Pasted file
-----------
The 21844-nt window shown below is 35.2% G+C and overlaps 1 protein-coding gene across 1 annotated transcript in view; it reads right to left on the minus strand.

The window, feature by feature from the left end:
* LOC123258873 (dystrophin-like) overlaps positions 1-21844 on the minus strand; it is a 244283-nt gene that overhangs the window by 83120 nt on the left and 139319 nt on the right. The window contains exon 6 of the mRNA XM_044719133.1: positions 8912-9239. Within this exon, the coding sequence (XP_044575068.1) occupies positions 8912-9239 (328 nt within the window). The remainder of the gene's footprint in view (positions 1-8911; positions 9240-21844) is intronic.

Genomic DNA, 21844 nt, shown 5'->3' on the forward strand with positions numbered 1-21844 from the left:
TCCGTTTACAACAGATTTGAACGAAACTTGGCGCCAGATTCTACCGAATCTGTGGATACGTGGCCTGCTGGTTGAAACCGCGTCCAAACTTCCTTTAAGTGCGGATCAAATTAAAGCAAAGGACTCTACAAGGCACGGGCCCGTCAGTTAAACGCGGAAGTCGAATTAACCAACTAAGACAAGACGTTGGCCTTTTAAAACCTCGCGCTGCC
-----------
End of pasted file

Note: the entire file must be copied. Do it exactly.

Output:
The 21844-nt window shown below is 35.2% G+C and overlaps 1 protein-coding gene across 1 annotated transcript in view; it reads right to left on the minus strand.

The window, feature by feature from the left end:
* LOC123258873 (dystrophin-like) overlaps positions 1-21844 on the minus strand; it is a 244283-nt gene that overhangs the window by 83120 nt on the left and 139319 nt on the right. The window contains exon 6 of the mRNA XM_044719133.1: positions 8912-9239. Within this exon, the coding sequence (XP_044575068.1) occupies positions 8912-9239 (328 nt within the window). The remainder of the gene's footprint in view (positions 1-8911; positions 9240-21844) is intronic.

Genomic DNA, 21844 nt, shown 5'->3' on the forward strand with positions numbered 1-21844 from the left:
TCCGTTTACAACAGATTTGAACGAAACTTGGCGCCAGATTCTACCGAATCTGTGGATACGTGGCCTGCTGGTTGAAACCGCGTCCAAACTTCCTTTAAGTGCGGATCAAATTAAAGCAAAGGACTCTACAAGGCACGGGCCCGTCAGTTAAACGCGGAAGTCGAATTAACCAACTAAGACAAGACGTTGGCCTTTTAAAACCTCGCGCTGCC